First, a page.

From October 17th-22nd, the annual Fulmar Study Workshop took place at IMARES, on the island of Texel, in the Netherlands. The fulmar workshop is given by Jan Andries van Franeker, who starts off talking about the fulmar monitoring in the North Sea and then performs an initial necropsy to teach about the standard methodology utilized for the works of OSPAR. From there on, participants are paired to perform their own necropsies on the birds provided for the workshop, during the whole weekend. It is an amazing opportunity to sharpen your techniques and learn new ones. Standardizing techniques is an important feature that enables data to be compared.
On the following days participants gave talks on their current work and we also had the opportunity to go for a bird watching outing. Weather was a bit mad, but luckily we had some moments of no-rain, when we could run out of the van and spend some time watching the birds [some interesting ones for some people’s books! :)].
I took advantage of the workshop to take a couple of my Irish birds, including a fulmar beached on Dog’s Bay, Connemara, earlier this year, and perform the necropsies there with Jan. I also stayed for some extra days to look a bit more closely into the stomach analysis techniques and thus, also looked at the stomach contents of my Irish fulmar and the results are quite distressing! The poor bird had ingested an immense amount of plastics.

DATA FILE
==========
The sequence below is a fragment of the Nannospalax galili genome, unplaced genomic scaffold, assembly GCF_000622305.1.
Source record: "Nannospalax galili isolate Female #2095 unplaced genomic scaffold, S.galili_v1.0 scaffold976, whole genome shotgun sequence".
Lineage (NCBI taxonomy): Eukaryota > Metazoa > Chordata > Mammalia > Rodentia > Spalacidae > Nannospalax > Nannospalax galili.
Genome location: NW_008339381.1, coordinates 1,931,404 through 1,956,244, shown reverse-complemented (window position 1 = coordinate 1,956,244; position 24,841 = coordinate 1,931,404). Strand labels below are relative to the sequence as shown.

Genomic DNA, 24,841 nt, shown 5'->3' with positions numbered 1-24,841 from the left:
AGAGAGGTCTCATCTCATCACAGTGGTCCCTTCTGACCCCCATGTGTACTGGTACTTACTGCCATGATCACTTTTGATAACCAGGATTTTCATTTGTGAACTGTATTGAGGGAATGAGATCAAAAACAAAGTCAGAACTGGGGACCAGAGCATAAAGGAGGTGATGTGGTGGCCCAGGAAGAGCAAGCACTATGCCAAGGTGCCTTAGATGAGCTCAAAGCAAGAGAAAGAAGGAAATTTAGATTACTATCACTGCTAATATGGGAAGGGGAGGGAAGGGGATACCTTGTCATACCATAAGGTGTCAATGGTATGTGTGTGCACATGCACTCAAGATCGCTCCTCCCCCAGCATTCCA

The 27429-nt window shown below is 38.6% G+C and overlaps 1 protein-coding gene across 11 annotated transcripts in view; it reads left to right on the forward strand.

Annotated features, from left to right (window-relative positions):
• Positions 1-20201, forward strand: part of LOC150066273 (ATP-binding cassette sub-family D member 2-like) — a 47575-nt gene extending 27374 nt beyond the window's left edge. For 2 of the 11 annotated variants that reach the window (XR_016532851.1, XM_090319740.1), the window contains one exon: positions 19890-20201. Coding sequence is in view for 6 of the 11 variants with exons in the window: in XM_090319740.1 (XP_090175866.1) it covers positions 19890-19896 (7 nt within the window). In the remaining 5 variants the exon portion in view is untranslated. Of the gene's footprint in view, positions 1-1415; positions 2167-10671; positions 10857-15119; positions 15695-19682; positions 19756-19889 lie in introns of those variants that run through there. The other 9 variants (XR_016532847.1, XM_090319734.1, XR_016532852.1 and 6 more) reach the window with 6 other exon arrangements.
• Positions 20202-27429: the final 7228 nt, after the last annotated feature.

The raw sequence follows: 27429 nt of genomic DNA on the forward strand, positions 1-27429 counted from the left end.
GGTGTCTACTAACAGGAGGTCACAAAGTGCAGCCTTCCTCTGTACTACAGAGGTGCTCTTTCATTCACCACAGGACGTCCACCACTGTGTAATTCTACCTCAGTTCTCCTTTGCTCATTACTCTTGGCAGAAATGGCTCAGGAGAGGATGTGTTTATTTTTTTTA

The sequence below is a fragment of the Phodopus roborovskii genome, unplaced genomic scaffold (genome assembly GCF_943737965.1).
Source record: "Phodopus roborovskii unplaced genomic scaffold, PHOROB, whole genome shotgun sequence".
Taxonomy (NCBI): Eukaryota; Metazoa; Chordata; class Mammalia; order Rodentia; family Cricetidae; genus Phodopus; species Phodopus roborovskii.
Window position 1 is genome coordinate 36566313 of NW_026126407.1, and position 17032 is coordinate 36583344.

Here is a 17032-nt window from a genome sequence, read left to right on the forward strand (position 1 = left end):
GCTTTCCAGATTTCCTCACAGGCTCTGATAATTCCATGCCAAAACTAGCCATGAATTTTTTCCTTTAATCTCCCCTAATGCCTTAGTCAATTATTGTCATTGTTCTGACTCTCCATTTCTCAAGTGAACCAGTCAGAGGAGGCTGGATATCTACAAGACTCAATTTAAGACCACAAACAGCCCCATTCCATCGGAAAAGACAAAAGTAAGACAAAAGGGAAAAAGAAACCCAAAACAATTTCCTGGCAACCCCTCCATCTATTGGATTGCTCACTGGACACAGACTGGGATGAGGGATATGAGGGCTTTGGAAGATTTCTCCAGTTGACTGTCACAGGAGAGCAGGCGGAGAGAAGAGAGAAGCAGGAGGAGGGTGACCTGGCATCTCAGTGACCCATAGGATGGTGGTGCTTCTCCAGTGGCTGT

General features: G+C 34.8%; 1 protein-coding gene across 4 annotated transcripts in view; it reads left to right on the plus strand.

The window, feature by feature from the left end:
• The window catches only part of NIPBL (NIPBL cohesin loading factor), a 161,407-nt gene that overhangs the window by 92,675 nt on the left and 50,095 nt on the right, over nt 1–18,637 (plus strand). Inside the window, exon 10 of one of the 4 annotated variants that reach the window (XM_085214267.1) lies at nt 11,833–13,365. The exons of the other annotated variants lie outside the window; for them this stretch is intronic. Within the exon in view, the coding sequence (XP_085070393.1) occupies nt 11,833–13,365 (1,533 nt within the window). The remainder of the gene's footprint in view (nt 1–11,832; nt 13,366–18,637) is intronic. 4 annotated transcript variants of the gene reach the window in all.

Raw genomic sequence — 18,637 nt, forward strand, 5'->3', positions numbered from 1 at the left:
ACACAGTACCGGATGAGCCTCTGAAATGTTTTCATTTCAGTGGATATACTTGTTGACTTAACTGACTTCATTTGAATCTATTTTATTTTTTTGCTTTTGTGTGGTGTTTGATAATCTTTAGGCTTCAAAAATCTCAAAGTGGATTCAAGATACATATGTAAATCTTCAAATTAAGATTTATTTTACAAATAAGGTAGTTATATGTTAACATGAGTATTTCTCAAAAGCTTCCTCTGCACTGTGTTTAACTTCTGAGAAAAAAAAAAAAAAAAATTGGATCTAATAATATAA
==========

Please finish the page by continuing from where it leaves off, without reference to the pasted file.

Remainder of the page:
The threshold for OSPAR is that no more than 10% of fulmars have more than 0.1 g of plastics in their stomach, in the North East Atlantic. Currently, all studied fulmars trespass that target highly.
The Fulmar workshop was quite a valid experience for me as in calibrating my methodology, updating on current seabird/marine debris research, networking and making friends. It was definitely some fun few days and I most definitely intend on coming back.
Published by Heidi Acampora